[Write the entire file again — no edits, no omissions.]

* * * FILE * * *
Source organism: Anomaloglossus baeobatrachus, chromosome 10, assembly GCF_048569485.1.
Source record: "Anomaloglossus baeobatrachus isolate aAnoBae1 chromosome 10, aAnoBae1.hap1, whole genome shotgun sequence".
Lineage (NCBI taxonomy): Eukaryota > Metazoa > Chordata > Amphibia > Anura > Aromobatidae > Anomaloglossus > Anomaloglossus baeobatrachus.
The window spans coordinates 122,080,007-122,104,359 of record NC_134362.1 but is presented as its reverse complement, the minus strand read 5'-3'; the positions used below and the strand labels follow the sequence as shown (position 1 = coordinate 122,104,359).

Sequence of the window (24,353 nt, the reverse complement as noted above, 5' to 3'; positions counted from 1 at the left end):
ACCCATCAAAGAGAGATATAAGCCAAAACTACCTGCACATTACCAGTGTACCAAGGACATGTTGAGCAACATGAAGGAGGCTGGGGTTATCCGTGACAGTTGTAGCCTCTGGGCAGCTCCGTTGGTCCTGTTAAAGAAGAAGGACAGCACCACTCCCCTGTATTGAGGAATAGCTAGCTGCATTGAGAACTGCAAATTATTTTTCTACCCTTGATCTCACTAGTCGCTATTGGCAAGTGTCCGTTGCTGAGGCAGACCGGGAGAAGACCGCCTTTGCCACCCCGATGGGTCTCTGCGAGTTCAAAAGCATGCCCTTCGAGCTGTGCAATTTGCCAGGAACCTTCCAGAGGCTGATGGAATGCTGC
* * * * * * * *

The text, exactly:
Source organism: Anomaloglossus baeobatrachus, chromosome 10, assembly GCF_048569485.1.
Source record: "Anomaloglossus baeobatrachus isolate aAnoBae1 chromosome 10, aAnoBae1.hap1, whole genome shotgun sequence".
Lineage (NCBI taxonomy): Eukaryota > Metazoa > Chordata > Amphibia > Anura > Aromobatidae > Anomaloglossus > Anomaloglossus baeobatrachus.
The window spans coordinates 122,080,007-122,104,359 of record NC_134362.1 but is presented as its reverse complement, the minus strand read 5'-3'; the positions used below and the strand labels follow the sequence as shown (position 1 = coordinate 122,104,359).

Sequence of the window (24,353 nt, the reverse complement as noted above, 5' to 3'; positions counted from 1 at the left end):
ACCCATCAAAGAGAGATATAAGCCAAAACTACCTGCACATTACCAGTGTACCAAGGACATGTTGAGCAACATGAAGGAGGCTGGGGTTATCCGTGACAGTTGTAGCCTCTGGGCAGCTCCGTTGGTCCTGTTAAAGAAGAAGGACAGCACCACTCCCCTGTATTGAGGAATAGCTAGCTGCATTGAGAACTGCAAATTATTTTTCTACCCTTGATCTCACTAGTCGCTATTGGCAAGTGTCCGTTGCTGAGGCAGACCGGGAGAAGACCGCCTTTGCCACCCCGATGGGTCTCTGCGAGTTCAAAAGCATGCCCTTCGAGCTGTGCAATTTGCCAGGAACCTTCCAGAGGCTGATGGAATGCTGC